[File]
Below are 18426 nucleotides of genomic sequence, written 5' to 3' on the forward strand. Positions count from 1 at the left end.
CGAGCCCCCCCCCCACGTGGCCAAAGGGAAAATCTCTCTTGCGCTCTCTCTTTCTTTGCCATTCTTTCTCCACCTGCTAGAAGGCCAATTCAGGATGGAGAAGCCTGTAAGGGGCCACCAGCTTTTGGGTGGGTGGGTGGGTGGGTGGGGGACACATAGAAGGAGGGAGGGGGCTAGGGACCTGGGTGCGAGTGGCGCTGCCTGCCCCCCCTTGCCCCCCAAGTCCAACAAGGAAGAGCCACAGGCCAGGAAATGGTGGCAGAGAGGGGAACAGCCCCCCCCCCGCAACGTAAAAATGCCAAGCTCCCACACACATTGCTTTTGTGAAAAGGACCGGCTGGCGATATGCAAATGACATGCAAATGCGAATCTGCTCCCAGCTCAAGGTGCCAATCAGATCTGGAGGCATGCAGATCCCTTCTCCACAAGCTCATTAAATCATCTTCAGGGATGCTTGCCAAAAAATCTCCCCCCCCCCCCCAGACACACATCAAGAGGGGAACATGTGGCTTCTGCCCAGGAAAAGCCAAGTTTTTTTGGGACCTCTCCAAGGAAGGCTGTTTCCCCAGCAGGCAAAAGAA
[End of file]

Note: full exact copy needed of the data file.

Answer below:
Below are 18426 nucleotides of genomic sequence, written 5' to 3' on the forward strand. Positions count from 1 at the left end.
CGAGCCCCCCCCCCACGTGGCCAAAGGGAAAATCTCTCTTGCGCTCTCTCTTTCTTTGCCATTCTTTCTCCACCTGCTAGAAGGCCAATTCAGGATGGAGAAGCCTGTAAGGGGCCACCAGCTTTTGGGTGGGTGGGTGGGTGGGTGGGGGACACATAGAAGGAGGGAGGGGGCTAGGGACCTGGGTGCGAGTGGCGCTGCCTGCCCCCCCTTGCCCCCCAAGTCCAACAAGGAAGAGCCACAGGCCAGGAAATGGTGGCAGAGAGGGGAACAGCCCCCCCCCCGCAACGTAAAAATGCCAAGCTCCCACACACATTGCTTTTGTGAAAAGGACCGGCTGGCGATATGCAAATGACATGCAAATGCGAATCTGCTCCCAGCTCAAGGTGCCAATCAGATCTGGAGGCATGCAGATCCCTTCTCCACAAGCTCATTAAATCATCTTCAGGGATGCTTGCCAAAAAATCTCCCCCCCCCCCCCAGACACACATCAAGAGGGGAACATGTGGCTTCTGCCCAGGAAAAGCCAAGTTTTTTTGGGACCTCTCCAAGGAAGGCTGTTTCCCCAGCAGGCAAAAGAA